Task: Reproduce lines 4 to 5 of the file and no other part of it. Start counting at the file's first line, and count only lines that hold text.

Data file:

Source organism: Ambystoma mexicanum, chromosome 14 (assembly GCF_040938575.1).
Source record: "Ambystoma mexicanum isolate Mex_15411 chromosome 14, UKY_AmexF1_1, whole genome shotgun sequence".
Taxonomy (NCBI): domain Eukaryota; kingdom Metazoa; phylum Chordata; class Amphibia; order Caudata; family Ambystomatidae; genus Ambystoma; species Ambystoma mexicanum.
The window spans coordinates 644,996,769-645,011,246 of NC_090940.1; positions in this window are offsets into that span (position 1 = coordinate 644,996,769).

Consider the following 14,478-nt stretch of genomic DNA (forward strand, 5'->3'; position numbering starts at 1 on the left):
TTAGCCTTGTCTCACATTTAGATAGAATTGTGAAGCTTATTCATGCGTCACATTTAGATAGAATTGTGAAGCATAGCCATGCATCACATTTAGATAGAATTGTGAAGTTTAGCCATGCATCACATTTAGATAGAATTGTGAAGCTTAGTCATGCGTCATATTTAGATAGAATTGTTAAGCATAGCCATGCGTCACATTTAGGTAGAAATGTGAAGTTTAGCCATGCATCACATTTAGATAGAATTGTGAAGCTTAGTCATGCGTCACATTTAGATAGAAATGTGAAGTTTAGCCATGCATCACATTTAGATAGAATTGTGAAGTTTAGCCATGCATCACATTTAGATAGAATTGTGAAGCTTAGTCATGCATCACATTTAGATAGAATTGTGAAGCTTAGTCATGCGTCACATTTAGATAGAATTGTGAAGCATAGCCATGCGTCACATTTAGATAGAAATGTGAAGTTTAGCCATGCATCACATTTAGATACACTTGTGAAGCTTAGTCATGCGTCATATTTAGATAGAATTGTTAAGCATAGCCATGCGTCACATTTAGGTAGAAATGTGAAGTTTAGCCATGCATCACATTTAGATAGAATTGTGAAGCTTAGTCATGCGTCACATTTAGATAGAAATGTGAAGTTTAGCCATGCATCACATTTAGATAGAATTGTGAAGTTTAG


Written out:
The window spans coordinates 644,996,769-645,011,246 of NC_090940.1; positions in this window are offsets into that span (position 1 = coordinate 644,996,769).

Consider the following 14,478-nt stretch of genomic DNA (forward strand, 5'->3'; position numbering starts at 1 on the left):